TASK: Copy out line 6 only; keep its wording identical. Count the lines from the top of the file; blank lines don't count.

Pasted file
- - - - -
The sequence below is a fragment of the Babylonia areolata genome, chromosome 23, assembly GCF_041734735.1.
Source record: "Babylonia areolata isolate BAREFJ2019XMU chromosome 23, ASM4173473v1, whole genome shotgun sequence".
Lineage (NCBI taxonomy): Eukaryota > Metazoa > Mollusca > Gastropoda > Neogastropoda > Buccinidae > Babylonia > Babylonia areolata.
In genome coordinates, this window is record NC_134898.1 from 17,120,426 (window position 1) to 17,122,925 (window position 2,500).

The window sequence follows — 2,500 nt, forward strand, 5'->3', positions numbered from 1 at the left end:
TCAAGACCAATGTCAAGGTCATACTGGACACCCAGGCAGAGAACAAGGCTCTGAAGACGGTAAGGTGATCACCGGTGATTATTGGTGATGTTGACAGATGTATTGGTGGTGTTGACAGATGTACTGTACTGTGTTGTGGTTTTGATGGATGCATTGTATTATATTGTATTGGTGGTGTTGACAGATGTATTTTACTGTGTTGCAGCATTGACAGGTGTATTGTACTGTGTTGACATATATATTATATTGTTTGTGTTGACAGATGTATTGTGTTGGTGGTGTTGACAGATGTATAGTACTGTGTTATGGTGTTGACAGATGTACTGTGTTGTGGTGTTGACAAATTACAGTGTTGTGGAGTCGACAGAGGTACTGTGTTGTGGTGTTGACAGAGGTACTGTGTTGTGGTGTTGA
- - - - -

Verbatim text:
TCAAGACCAATGTCAAGGTCATACTGGACACCCAGGCAGAGAACAAGGCTCTGAAGACGGTAAGGTGATCACCGGTGATTATTGGTGATGTTGACAGATGTATTGGTGGTGTTGACAGATGTACTGTACTGTGTTGTGGTTTTGATGGATGCATTGTATTATATTGTATTGGTGGTGTTGACAGATGTATTTTACTGTGTTGCAGCATTGACAGGTGTATTGTACTGTGTTGACATATATATTATATTGTTTGTGTTGACAGATGTATTGTGTTGGTGGTGTTGACAGATGTATAGTACTGTGTTATGGTGTTGACAGATGTACTGTGTTGTGGTGTTGACAAATTACAGTGTTGTGGAGTCGACAGAGGTACTGTGTTGTGGTGTTGACAGAGGTACTGTGTTGTGGTGTTGA